Challenging the Institution
Social changes profoundly altered the characteristics of women who were elected to Congress from the 1970s onward. As younger women entered the institution and displaced an older generation, they faced questions about motherhood and family. Like many of their contemporaries outside of politics, some Congresswomen chose motherhood as well as a career. In November 1973, a year after winning election to the U.S. House, Yvonne Burke gained even greater national notoriety when she gave birth to a daughter, Autumn, to become the first sitting Member of Congress to go on maternity leave. Years later Burke recalled that, “It was definitely a lot of press for a number of reasons. There were people who were critical, but there were people who were very supportive. And then there was curiosity: ‘How could a woman at my age have a baby and, at the same time, be a Member of Congress?’”55
Young mothers in Congress entered territory where few, if any, of their predecessors could provide guidance. Representative Schroeder recalled that several weeks after her first election Congresswoman Abzug telephoned to congratulate her. Abzug then asked incredulously how Schroeder, the mother of two young children, planned to maintain two careers: Representative and mom. “I told her I really wasn’t sure and had hoped she would give the answer, not ask the question!” Schroeder said.56 Service in Congress, she recalled, placed many extra demands on her family and required some creativity on her part, bringing diapers onto the House Floor in her handbag, keeping a bowl of crayons on her office coffee table, moving the family wholesale from Denver to Washington, and contending with her husband’s decision to leave his career to follow hers.57 Reporters often asked Schroeder about being a mother and Congresswoman simultaneously. “And they would also say, ‘What is your biggest fear as a freshman Congresswoman?’” she recalled years later. “And I would say, ‘That my housekeeper quits,’ And they’d say, ‘Nobody ever says that.’ I said, ‘If they were a woman with two children that’s what they would say because my life stops if the housekeeper quits!’”58 Schroeder’s contemporaries and later women Members often echoed her descriptions of the disruption and uprooting of familial rhythms.
The younger generation of feminist lawmakers also tended to buck many of Capitol Hill’s most visible discriminatory and patronizing practices. In the 1960s, Patsy Mink publicly protested the House gym’s exclusionary policy toward women by marching on the facility with Charlotte Reid and Catherine May. “It was just a symbolic gesture that there are so many ways in which sex discrimination manifests itself in the form of social custom, mores or whatever, that you really have to make an issue whenever it strikes to protest it,” Mink recalled. “You can’t tolerate it.”59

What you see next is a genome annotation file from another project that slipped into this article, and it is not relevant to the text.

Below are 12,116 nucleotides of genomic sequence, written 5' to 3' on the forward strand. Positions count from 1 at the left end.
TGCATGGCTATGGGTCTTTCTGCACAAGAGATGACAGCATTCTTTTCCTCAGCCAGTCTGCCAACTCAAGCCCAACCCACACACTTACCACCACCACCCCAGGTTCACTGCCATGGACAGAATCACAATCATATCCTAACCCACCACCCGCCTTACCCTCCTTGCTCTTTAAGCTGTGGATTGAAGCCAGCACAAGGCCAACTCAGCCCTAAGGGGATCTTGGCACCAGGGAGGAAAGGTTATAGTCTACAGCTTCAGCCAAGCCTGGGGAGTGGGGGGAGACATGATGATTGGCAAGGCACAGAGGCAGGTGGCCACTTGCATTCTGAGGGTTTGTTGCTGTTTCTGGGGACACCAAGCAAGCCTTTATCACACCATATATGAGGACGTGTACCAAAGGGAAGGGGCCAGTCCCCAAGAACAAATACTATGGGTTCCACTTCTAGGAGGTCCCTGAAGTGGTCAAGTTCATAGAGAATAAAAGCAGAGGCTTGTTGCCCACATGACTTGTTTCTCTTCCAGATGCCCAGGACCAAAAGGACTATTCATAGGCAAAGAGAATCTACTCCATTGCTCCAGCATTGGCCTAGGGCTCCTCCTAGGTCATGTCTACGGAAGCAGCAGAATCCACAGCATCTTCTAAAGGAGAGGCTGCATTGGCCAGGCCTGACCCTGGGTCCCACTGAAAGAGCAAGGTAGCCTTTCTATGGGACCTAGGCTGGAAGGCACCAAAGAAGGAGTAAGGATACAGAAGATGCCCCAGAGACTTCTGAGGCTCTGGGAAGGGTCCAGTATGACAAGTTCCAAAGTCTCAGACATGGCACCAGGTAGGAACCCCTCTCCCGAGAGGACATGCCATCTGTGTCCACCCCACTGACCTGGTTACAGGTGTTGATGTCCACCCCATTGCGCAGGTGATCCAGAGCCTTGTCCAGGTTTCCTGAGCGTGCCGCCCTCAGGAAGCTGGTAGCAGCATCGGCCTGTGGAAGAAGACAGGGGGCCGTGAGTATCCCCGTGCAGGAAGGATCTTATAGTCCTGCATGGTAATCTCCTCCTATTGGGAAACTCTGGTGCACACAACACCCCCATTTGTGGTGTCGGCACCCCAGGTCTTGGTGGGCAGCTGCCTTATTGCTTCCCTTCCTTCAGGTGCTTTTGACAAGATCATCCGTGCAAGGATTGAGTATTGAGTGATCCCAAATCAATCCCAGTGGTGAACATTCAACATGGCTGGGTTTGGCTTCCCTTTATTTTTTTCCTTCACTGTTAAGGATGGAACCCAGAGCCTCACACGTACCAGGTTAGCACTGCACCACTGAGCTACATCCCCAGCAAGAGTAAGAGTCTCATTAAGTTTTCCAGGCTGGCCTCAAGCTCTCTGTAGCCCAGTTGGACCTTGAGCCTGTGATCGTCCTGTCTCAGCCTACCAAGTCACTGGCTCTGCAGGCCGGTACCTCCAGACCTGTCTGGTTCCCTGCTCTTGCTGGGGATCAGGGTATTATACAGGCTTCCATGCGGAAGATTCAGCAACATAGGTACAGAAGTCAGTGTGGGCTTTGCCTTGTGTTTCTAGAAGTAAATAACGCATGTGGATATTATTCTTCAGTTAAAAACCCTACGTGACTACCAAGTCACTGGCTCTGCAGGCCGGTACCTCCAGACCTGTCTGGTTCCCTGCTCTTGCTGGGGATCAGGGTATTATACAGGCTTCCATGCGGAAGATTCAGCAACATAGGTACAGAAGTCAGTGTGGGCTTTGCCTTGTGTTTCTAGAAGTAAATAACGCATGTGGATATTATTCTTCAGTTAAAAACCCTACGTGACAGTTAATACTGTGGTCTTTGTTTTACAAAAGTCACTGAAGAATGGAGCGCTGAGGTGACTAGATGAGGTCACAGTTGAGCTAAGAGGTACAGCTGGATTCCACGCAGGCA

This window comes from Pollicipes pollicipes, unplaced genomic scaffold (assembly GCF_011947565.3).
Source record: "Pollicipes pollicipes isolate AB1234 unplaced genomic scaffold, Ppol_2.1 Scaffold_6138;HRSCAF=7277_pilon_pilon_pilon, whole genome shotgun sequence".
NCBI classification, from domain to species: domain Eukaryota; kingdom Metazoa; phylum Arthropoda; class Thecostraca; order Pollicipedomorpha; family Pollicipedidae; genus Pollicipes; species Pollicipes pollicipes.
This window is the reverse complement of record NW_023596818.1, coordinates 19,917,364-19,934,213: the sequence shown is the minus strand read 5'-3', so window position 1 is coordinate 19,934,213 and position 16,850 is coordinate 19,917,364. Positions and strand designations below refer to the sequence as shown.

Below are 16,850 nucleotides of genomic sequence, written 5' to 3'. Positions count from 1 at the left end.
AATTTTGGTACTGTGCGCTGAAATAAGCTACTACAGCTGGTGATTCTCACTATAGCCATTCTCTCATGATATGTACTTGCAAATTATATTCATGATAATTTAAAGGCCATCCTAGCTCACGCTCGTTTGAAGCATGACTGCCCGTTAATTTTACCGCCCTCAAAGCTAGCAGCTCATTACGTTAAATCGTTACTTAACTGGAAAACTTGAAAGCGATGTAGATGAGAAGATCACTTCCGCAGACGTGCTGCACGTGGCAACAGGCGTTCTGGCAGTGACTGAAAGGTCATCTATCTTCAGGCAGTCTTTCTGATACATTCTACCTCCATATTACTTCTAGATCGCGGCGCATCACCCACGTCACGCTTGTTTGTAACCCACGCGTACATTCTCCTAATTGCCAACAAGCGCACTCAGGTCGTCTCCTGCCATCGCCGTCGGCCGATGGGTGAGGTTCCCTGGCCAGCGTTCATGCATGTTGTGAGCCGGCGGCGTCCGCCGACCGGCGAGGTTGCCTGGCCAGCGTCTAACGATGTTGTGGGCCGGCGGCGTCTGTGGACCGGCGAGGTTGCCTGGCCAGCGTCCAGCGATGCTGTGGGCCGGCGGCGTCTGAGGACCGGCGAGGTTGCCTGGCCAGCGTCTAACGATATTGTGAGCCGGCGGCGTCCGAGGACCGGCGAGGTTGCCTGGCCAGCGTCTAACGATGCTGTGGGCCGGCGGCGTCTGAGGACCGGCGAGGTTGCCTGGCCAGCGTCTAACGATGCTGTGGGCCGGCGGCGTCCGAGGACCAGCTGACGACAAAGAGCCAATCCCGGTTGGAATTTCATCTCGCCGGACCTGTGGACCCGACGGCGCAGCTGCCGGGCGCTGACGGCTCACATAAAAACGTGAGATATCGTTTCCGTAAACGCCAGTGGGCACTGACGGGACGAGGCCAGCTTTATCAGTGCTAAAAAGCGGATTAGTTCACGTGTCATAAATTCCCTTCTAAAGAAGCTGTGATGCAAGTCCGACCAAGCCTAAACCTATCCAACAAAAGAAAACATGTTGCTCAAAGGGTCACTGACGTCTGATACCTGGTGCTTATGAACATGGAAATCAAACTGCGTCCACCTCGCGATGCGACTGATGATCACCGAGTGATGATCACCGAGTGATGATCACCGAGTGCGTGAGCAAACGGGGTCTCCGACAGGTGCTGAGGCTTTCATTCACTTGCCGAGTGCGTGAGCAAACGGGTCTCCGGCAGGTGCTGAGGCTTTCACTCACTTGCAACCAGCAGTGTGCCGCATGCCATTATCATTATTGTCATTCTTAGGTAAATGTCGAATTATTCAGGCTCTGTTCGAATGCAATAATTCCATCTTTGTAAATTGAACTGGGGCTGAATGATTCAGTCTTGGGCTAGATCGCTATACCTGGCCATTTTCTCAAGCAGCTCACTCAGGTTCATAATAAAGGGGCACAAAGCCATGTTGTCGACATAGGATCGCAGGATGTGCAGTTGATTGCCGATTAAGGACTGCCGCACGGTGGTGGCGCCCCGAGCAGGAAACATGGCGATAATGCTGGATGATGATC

Congressional women also complained that the only bathroom facilities directly off the House Floor were for men. By the early 1960s, there were nearly 20 women Members sharing a single lavatory. Congresswoman Edith Green appealed to the House Administration Committee to set aside a space for the women, and in 1962 they were assigned a suite off the Old House Chamber that included a powder room, a kitchen, and a sitting area. Eventually, the suite was named the Lindy Claiborne Boggs Congressional Women’s Reading Room in honor of Representative Boggs’s long service to the institution.60 It wasn’t until the early 21st century, that women got a restroom off the House Floor—a convenience that the Congressmen had enjoyed for many years.61
Deviating from traditional dress codes was another way women challenged congressional custom. Bella Abzug challenged the long-standing tradition by trying to wear her trademark hat onto the House Floor. Others followed her lead, often contending with resistance and outright scorn. “The day I wore a pants suit onto the floor you’d have thought I asked for a land base for China,” Armed Services Committee member Pat Schroeder told a local newspaper. “I just want to do my job. Does it make any difference if I have a bow in my hair or not?”62
Feminists not only challenged their male colleagues, they also questioned the conviction prevalent among the older generation of Congresswomen that they should not champion their own agenda. In 1971 Bella Abzug and Shirley Chisholm helped organize the National Women’s Political Caucus to promote greater participation of women in all aspects of U.S. politics. More than 320 women attended the founding conference in Washington, D.C.63 Abzug, Chisholm, and other new Members, including Schroeder and Holtzman, pushed to create a formal congressional women’s caucus both to organize women and to educate the rank-and-file Membership about issues of special importance to women. Early efforts floundered, however, without the sanction of senior women leaders. The most influential among them—Leonor Sullivan, Julia Hansen, and Edith Green—subscribed to more-traditional views and generally hoped to avoid the establishment of a women’s caucus.64 “We had, at that time, I think it was almost half of the women here had inherited—not inherited really—but had run for their husband’s seats after their husbands died,” Schroeder recalled. “Not all of them, but some of them, like Mrs. John Sullivan, thought they weren’t just the woman. They were carrying forward his agenda, whatever that was. . . . and that’s why we didn’t have a women’s caucus. Fourteen was small enough, but if you take half of them out, that’s seven. We’ve got to at least have double digits. So it took a while to get a women’s caucus going.”65